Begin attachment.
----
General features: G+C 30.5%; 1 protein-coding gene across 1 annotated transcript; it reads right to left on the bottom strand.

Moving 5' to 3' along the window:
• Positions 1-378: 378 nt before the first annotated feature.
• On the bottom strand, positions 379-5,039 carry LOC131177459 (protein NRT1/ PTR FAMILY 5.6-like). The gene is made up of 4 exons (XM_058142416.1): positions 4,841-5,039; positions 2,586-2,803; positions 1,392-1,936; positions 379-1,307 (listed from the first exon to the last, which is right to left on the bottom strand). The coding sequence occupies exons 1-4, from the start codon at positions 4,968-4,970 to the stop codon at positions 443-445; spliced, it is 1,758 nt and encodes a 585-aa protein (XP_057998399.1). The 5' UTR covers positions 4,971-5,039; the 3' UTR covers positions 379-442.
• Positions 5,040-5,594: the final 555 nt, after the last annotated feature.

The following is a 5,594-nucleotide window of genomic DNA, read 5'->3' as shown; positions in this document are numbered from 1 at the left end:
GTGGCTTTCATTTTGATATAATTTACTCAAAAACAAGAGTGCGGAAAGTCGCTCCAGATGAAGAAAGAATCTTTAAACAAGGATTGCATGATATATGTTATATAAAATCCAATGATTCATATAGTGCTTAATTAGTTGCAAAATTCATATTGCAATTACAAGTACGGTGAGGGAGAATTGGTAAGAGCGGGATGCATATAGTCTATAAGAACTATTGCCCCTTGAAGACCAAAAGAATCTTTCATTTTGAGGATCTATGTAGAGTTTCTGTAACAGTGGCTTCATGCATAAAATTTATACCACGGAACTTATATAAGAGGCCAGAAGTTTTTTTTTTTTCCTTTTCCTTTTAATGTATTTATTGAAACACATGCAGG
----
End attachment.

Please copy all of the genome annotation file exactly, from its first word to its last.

General features: G+C 30.5%; 1 protein-coding gene across 1 annotated transcript; it reads right to left on the bottom strand.

Moving 5' to 3' along the window:
• Positions 1-378: 378 nt before the first annotated feature.
• On the bottom strand, positions 379-5,039 carry LOC131177459 (protein NRT1/ PTR FAMILY 5.6-like). The gene is made up of 4 exons (XM_058142416.1): positions 4,841-5,039; positions 2,586-2,803; positions 1,392-1,936; positions 379-1,307 (listed from the first exon to the last, which is right to left on the bottom strand). The coding sequence occupies exons 1-4, from the start codon at positions 4,968-4,970 to the stop codon at positions 443-445; spliced, it is 1,758 nt and encodes a 585-aa protein (XP_057998399.1). The 5' UTR covers positions 4,971-5,039; the 3' UTR covers positions 379-442.
• Positions 5,040-5,594: the final 555 nt, after the last annotated feature.

The following is a 5,594-nucleotide window of genomic DNA, read 5'->3' as shown; positions in this document are numbered from 1 at the left end:
GTGGCTTTCATTTTGATATAATTTACTCAAAAACAAGAGTGCGGAAAGTCGCTCCAGATGAAGAAAGAATCTTTAAACAAGGATTGCATGATATATGTTATATAAAATCCAATGATTCATATAGTGCTTAATTAGTTGCAAAATTCATATTGCAATTACAAGTACGGTGAGGGAGAATTGGTAAGAGCGGGATGCATATAGTCTATAAGAACTATTGCCCCTTGAAGACCAAAAGAATCTTTCATTTTGAGGATCTATGTAGAGTTTCTGTAACAGTGGCTTCATGCATAAAATTTATACCACGGAACTTATATAAGAGGCCAGAAGTTTTTTTTTTTTCCTTTTCCTTTTAATGTATTTATTGAAACACATGCAGG